[0028] If the binary indicator 16 is to be attached to the piston 34 of the mechanical air pressure gauge 14, as shown in FIGS. 1 and 2, the means of attachment and the position of attachment may be determined by the orientation of a view port 20 in the tool housing. The view port 20 in the tool housing should be large enough that the binary indicator 16 can be easily seen, but can be positioned at any number of different positions. As the binary indicator 16 itself moves when attached to the piston 34, the view port 20 in the tool housing will contain a fixed reference 18 against which the position of the binary indicator 16 may be compared. As an alternative to a line as a fixed reference, the view port 20 itself may act as a reference because its location is fixed. For example, the compression spring 40 and configuration of the binary indicator 16 could be chosen such that if any of a certain color were visible in the view port 20 the user would know that the operating pressure is within a safe operation range. If the binary indicator 16 is to be fixed to the air tool housing, as shown in FIG. 3, an indicator 22 attached to or part of the piston 34 could be positioned so that it is visible within the view port 20 and moves relative to the fixed binary indicator 16 to provide the same pressure information.

[0029] The intention of the air pressure monitoring system 10 of the present invention is to monitor the dynamic air pressure while air is flowing through a tool during use. However, the air pressure monitoring system 10 will also monitor static air pressure while the tool is not in use. Depending on the configuration of the air pressure monitoring system 10, different pressures may be displayed while the tool is not in use. If the air pressure monitoring system 10 is configured to sample the air pressure before the valve controlled by the trigger or actuating device, the static pressure provided to the tool from the compressor's reservoir tank will be monitored. In this configuration, the air pressure monitoring system 10 may indicate whether the compressor reservoir tank is empty or does not have enough pressure to operate the tool. If the air pressure monitoring system 10 is configured to sample the air pressure after the tool actuating device, the air pressure monitoring system 10 will only monitor atmospheric pressure when the air tool is not operating. When the tool is not in use, neither configuration provides information about what the dynamic pressure will be once the tool is in operation. However, both configurations will allow useful measurements of the pressure of the air flowing through the tool during use.

[0030] In another embodiment of the invention, an air pressure monitoring system is provided that can be attached in series between the inlet of a continuous flow air tool and an air supply hose. The binary indicator used in this embodiment is the same as that described above. The types of mechanical air pressure gauges useful for this embodiment of the invention will be readily apparent to those of skill in the art and can be any type of mechanical air pressure gauge capable of coupling with a binary indicator 16 of the type described above. The mechanical air pressure gauge may be the same as the example mechanical air pressure gauge 14 described above. Instead of being inserted into the housing of a continuous flow air tool 12, the air pressure monitoring system 54 of this embodiment is contained in a separate housing 56, as shown by way of the example in FIG. 5. The operating principles of the air pressure monitoring system 54 of this embodiment are the same as that described above.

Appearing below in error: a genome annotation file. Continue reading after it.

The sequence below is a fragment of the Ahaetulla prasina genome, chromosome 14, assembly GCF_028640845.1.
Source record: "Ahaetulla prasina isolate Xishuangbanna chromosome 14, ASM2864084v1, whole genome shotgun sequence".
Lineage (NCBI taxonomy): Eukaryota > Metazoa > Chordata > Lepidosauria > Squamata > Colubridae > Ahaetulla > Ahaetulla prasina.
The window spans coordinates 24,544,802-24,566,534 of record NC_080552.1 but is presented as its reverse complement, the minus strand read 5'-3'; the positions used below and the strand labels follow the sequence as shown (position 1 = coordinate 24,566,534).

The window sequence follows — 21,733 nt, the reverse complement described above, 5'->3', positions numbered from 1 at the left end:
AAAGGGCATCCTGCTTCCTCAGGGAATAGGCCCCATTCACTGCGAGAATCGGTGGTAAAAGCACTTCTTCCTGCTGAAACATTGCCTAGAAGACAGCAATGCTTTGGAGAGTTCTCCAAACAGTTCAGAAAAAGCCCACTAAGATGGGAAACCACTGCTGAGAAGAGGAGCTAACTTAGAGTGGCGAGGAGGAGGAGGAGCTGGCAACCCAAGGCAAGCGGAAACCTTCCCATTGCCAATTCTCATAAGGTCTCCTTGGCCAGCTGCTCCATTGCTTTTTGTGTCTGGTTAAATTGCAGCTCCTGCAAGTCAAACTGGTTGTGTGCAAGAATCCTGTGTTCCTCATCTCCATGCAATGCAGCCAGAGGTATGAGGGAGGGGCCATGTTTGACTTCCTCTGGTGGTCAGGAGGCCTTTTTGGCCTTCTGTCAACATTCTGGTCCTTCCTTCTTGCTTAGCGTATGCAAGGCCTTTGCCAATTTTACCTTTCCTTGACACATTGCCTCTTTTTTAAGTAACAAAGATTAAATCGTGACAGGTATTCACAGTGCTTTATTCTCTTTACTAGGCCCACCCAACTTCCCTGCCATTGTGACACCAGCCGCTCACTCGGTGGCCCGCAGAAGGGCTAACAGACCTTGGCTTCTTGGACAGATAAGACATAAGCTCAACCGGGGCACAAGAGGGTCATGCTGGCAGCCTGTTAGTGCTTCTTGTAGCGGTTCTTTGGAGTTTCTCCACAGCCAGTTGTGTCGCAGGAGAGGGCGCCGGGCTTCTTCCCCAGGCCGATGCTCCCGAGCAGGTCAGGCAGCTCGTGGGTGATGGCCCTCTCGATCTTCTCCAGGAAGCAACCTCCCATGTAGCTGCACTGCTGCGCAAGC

[0031] As indicated by FIG. 5, the air pressure monitoring system 54 of this embodiment has ports for air entry 58 and exit 60. The air entry 58 and exit 60 ports are connected within the body of the housing 56 by an air passage. The air entry port 58 may be designed to accept standard or specialized fittings and may be connected by standard or specialized fittings to an air supply, which may be an air hose. The air exit port 60 may be designed to accept standard or specialized fittings and may be connected by standard or specialized fittings to another air hose or directly to an air tool. The internal pressure port 50 of a mechanical air pressure gauge 14 may be connected to the air passage connecting the air entry 56 and exit ports 60. The external pressure vent 48 of a mechanical air pressure gauge 14 can be connected to the exterior of the housing 56. A single window 62 or multiple windows can be formed in the housing 56 for viewing a binary indicator relative to a fixed reference line 18 if the binary indicator is contained within the mechanical air pressure gauge or for viewing an indicator that moves relative to a fixed binary indicator. The window 62 can be any suitable shape including curved so that it can be viewed at many angles as shown in FIG. 5.

[0032] The gauges discussed above are not limited to the described shapes or configurations. For example, the gauge could be square, oval, or any other suitable shape. Other materials may also be utilized in constructing the gauge, the invention not being limited to the described materials or configurations.

[0033] While various features of the claimed invention are presented above, it should be understood that the features may be used singly or in any combination thereof Therefore, the claimed invention is not to be limited to only the specific embodiments depicted herein.

[0034] Further, it should be understood that variations and modifications may occur to those skilled in the art to which the claimed invention pertains. The embodiments described herein are examples of the claimed invention. The disclosure may enable those skilled in the art to make and use embodiments having alternative elements that likewise correspond to the elements of the invention recited in the claims. The intended scope of the invention may thus include other embodiments that do not differ or that insubstantially differ from the literal language of the claims. The scope of the present invention is accordingly defined as set forth in the appended claims.